In the late 1930’s, theologian H. Richard Niebuhr summarized the creed of liberal protestant theology in this way:
“A God without wrath brought men without sin into a Kingdom without judgment through the ministrations of a Christ without a Cross.”
With these words he captured well the revision of the Gospel not only in his own time, but in ours as well. This statement is prophetic of what would become the ongoing tendency of “enlightened” Christianity to remove the elements of sin and judgment from the Gospel message. And yet, without a clear understanding of sin and judgment, we cannot grasp the beauty of grace and forgiveness.
That’s why it is important to understand that one of the Holy Spirit’s primary functions is conviction of sin. Before He delivers the joy of knowing God’s forgiveness, before He seals our adoption as God’s children, He first reveals that we stand guilty before a holy God. He first shows us that we are not God’s children by nature, but children of wrath (Eph. 2:3). He first must cut us to the core with conviction.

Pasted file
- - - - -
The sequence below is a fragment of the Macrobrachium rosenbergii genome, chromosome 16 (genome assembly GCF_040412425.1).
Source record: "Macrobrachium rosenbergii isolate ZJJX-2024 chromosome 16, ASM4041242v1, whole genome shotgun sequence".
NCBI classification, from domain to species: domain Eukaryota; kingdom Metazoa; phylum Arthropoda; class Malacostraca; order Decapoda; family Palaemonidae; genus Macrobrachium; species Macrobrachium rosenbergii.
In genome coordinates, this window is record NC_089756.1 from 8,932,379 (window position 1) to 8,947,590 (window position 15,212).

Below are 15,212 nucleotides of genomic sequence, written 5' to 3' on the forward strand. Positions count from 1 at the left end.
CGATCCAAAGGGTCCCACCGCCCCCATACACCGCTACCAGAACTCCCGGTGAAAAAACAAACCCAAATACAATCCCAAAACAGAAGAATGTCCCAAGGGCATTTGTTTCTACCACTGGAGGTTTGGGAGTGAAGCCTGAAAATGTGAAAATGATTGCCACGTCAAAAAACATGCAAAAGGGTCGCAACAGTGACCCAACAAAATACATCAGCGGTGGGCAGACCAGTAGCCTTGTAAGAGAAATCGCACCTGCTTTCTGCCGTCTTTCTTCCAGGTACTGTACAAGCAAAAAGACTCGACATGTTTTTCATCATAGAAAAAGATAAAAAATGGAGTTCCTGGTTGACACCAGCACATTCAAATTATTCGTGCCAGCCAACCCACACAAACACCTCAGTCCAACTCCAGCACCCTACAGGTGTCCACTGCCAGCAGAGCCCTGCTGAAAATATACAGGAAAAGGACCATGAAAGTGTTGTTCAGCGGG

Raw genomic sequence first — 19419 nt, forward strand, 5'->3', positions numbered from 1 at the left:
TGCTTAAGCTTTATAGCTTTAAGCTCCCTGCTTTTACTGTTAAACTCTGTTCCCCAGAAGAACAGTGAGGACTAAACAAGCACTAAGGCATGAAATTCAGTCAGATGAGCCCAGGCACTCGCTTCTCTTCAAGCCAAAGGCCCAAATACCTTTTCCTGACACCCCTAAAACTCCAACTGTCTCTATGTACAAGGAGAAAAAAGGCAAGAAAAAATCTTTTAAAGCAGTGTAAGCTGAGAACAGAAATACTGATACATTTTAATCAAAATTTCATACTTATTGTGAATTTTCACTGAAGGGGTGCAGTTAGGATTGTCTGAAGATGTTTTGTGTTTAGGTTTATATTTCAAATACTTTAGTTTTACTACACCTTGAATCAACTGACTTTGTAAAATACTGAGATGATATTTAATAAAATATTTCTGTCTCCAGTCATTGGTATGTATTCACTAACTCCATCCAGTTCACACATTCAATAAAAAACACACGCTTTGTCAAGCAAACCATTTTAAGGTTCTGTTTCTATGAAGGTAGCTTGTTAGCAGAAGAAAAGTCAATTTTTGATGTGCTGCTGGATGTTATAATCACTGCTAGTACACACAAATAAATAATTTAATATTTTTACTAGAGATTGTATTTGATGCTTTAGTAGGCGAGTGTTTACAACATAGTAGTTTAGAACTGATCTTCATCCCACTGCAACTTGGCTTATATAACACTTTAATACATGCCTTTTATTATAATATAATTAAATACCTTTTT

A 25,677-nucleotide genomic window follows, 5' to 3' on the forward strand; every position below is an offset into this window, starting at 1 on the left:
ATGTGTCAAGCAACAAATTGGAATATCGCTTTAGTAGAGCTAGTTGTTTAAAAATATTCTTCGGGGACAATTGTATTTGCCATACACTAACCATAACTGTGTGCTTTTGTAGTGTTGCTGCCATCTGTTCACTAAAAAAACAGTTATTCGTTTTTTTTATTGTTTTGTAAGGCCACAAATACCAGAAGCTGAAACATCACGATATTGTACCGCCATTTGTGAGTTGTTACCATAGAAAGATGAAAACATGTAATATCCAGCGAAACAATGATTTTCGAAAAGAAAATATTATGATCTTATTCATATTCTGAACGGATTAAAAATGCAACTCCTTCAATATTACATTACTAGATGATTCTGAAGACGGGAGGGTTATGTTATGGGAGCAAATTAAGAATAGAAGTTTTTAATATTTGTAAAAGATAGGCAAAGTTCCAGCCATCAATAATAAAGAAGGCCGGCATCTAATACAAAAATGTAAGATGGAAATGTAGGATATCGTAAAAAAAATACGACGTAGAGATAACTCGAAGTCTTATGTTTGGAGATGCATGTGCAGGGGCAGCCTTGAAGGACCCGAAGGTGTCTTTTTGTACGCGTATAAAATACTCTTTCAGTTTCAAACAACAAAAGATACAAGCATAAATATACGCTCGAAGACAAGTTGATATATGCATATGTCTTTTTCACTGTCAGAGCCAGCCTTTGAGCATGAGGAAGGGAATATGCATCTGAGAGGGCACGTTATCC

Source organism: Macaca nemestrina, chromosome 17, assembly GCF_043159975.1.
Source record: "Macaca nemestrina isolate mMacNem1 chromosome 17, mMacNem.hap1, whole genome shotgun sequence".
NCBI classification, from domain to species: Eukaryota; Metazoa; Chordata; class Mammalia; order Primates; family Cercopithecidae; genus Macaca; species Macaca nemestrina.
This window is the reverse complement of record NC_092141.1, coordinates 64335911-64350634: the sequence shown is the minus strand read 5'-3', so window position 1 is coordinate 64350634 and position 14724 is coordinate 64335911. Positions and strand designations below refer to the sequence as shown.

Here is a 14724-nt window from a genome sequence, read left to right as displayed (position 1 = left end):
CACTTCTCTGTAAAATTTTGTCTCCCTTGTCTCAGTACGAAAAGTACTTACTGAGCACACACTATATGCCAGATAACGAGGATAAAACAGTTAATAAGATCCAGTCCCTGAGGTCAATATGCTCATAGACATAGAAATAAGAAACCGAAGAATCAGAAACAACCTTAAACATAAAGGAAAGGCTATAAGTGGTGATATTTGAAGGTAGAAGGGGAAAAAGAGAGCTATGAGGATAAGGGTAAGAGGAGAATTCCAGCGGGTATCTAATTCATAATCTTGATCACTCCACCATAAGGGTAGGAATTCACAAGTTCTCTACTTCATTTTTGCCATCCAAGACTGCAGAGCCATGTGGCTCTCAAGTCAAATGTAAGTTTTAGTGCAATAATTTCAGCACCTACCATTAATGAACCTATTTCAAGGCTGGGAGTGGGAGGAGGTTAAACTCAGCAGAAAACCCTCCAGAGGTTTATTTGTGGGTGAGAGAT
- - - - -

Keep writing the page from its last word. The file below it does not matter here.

And yet, this is an incredible gift, because we would never convict ourselves of sin. The Bible is clear that man is morally incapable of turning away from his sin and to Christ apart from the convicting work of the Holy Spirit (Rom. 3:10-18; 1 Cor. 12:3). Indeed, the Spirit’s conviction is a mark of God’s great love for us. He is unwilling to let us continue our love affair with sin. He loves us so much that He enables us to see the wretchedness of our sin, despise it for what it is, and turn away from it.
Only when we know what we have been saved from, can we see what wonderful blessings we have received in Christ. The Spirit must open our eyes to the reality our sin before He can open our eyes to the reality of God’s grace.
In preparation for Sunday, I encourage you to read John 16:5-11 several times asking yourself a few questions:
1) What does it mean that the Spirit will convict the world concerning sin, righteousness, and judgment?
2) How does this impact your understanding of your own salvation?
3) How does this impact what we say to those with whom we are sharing Christ?